With the release of Alabama’s Adequate Yearly Progress (AYP) scores, there are reasons to both celebrate and remain concerned.
The headline in the Mobile Press-Register Thursday read, “75 percent of Alabama’s schools met academic standards under No Child Left Behind,” leaving 25 percent of Alabama schools not making an AYP passing grade.
In Alabama 1,023 schools met AYP this year, up slightly from last year. Also the number of schools meeting less than 60% proficiency shrunk from 27 schools to 12 in the 2011-12 academic year. There are a total of 1,365 public schools in Alabama, and under NCLB all must reach 100% by 2014.
Slow progress may be better than no progress, but State Superintendent Dr. Tommy Bice is more concerned with the state’s ability to more effectively assess its systems far beyond the snapshot that AYP gives.
“We’re at the point where AYP has lost its effectiveness,” Bice said. He explained that the federal measure is far too narrow and unrealistic to either provide solid performance measurement or assist with local improvement needs. The state has been granted a “freeze” of NCLB progress levels, called Annual Measurable Objectives (AMOs), for the upcoming school year, and is seeking a waiver as it moves forward in implementing its own assessment and accountability system outlined in Plan 2020.
Plan 2020 includes a more comprehensive set of goals and assessments for each school, which will value growth of every individual student more than just overall achievement on a standardized test. Measurements will be based on formative, project-based and summative assessments using benchmarks for each student, and will incorporate career interest and aptitude test results.
“We want to take the focus off the test in the spring so teachers are focused on teaching and learning throughout the year,” Bice said. (AL.com)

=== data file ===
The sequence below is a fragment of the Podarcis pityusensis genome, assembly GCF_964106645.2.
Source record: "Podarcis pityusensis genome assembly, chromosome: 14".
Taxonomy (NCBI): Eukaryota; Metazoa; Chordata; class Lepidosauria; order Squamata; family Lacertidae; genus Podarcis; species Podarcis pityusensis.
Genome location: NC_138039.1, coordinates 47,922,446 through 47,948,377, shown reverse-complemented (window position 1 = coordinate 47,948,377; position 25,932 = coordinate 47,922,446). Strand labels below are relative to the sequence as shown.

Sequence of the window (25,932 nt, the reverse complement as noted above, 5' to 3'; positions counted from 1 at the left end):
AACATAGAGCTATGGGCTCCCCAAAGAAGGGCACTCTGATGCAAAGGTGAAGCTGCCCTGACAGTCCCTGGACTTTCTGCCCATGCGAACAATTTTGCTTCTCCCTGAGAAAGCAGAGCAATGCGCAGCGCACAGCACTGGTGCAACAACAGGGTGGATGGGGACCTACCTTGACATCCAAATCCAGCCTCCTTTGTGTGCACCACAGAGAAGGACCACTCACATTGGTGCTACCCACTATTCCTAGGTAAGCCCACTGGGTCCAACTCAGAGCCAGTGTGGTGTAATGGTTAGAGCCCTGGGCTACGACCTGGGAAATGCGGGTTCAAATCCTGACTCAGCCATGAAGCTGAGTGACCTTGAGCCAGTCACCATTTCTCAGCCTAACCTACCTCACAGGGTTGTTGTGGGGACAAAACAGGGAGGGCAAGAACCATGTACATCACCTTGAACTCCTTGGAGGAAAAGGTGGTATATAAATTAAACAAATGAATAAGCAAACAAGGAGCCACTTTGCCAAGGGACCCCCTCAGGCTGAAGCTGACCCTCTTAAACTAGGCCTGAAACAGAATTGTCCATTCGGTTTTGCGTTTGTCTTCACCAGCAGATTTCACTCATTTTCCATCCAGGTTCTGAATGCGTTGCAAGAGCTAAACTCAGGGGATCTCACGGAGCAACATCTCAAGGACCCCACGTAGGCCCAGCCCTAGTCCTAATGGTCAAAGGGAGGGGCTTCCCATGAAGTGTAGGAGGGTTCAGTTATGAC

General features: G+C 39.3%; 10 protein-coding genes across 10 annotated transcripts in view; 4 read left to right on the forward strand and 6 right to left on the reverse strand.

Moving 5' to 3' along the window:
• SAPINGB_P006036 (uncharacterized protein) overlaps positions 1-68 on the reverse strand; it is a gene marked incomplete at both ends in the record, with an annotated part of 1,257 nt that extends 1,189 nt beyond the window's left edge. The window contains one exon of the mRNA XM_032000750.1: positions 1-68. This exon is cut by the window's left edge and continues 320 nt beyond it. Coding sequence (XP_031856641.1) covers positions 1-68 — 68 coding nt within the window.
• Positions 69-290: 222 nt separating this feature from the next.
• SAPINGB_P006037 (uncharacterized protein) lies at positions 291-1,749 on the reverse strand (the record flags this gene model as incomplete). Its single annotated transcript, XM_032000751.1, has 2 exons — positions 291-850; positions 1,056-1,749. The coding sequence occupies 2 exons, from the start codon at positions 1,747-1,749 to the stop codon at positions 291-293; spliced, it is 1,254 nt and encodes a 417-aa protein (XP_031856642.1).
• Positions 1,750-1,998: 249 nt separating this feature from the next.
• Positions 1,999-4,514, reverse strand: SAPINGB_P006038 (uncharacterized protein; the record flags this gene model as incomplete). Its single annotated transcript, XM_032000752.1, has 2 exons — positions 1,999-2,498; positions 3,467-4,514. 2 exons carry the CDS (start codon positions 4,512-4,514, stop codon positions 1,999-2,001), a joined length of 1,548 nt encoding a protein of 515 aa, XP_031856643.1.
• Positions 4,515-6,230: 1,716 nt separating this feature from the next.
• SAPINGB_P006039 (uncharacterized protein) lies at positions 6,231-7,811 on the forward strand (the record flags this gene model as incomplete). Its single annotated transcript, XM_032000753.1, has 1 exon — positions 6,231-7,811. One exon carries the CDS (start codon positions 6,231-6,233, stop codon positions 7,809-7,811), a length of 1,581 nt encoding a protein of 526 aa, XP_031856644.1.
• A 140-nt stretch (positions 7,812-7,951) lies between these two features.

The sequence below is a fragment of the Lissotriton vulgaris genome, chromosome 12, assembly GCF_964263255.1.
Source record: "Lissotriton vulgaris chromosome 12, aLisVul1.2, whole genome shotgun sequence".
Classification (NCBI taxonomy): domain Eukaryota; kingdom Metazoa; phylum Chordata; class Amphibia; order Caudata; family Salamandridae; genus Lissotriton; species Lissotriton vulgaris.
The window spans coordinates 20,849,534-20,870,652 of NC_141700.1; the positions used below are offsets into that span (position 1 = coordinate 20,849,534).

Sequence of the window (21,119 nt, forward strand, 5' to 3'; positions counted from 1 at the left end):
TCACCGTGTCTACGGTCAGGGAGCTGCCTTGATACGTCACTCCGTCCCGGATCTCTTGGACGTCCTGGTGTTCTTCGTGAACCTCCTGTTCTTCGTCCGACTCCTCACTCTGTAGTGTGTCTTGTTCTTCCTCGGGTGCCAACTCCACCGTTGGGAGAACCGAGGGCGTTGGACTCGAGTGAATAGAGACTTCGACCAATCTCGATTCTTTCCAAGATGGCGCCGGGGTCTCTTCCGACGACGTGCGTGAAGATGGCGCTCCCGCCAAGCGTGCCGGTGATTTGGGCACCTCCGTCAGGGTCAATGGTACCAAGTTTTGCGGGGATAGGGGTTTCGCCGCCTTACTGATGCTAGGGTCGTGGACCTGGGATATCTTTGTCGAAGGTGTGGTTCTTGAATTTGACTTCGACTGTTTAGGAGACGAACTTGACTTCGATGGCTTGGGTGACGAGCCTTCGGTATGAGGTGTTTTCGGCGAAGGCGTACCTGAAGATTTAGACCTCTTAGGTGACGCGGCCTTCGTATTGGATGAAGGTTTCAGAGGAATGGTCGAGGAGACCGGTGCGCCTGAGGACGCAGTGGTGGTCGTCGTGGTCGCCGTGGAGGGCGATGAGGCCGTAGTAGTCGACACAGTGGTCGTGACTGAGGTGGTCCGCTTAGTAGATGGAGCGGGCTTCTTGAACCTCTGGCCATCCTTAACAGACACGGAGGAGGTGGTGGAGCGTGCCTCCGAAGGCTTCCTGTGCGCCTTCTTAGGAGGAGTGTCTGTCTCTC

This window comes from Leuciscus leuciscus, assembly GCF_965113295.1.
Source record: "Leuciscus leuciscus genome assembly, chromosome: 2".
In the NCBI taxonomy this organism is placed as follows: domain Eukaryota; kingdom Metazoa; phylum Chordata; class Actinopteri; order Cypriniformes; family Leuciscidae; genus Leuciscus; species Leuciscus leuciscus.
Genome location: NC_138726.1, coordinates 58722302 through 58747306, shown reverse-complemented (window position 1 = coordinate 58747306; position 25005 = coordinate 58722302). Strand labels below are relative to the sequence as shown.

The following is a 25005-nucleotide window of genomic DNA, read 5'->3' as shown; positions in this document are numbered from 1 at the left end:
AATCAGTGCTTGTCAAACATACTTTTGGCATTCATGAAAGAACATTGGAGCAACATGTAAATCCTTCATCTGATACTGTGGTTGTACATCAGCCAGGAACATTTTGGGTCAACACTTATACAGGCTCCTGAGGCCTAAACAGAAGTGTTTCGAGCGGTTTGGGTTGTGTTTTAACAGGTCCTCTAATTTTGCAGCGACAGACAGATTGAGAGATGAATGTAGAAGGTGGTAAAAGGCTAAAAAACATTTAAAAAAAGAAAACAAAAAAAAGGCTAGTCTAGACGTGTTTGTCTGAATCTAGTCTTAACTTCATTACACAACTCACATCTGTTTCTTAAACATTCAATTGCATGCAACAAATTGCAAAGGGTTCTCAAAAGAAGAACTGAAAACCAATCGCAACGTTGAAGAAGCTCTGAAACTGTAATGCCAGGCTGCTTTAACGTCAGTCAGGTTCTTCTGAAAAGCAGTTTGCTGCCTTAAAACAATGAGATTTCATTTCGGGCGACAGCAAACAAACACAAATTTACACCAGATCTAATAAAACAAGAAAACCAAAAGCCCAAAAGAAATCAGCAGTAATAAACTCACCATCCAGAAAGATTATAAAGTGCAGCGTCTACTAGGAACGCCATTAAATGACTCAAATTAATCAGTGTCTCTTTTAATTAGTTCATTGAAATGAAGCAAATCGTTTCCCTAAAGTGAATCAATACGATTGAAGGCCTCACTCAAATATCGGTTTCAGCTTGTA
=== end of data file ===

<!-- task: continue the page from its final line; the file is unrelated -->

Doing so could serve Alabama well in the future. A report from Georgetown University’s Center on Education and the Workforce, “A Decade Behind: Breaking Out of the Low Skill Trap in the Southern Economy,” spells out deep concerns over Alabama’s student achievement remaining low, its dropout rate descending too slowly, and the lack of jobs requiring higher levels of education causing a migration of qualified graduates to other states.
“Southern states like Alabama are victimized by having too many low-wage jobs and not enough highly educated residents to get companies paying better wages to come there,” said Anthony Carnevale, director of Georgetown’s workforce center and report author. “Alabama is an example of a state kind of stuck over the long-term, lagging further and further behind most of the nation.” (The Birmingham News)
Despite the dire report, Alabama schools are not waiting for federal or state mandates to increase the rigor and raise the bar for student achievement. With the adoption of the College and Career Ready Initiative standards, Alabama is rolling out the higher math standards this year and will add new English-Language Arts standards next year.
Math class will look much different to students. Philip Cleveland of the ALSDE Career-Technical Education and Workforce Development described it as more than just “memorizing facts to regurgitate on a test.” Instead they are learning through practical application and critical thinking, so they will be better prepared for college and career success.
The ALSDE’s Plan 2020 fully embraces the College and Career Ready Initiative standards based on the Common Core State Standards, which infuse more critical thinking and real-life practice of learned knowledge than the former focus on teaching to the test.
Click here for more on Alabama College and Career Ready Initiative standards.
Click here to download the state’s Plan 2020 presentation.
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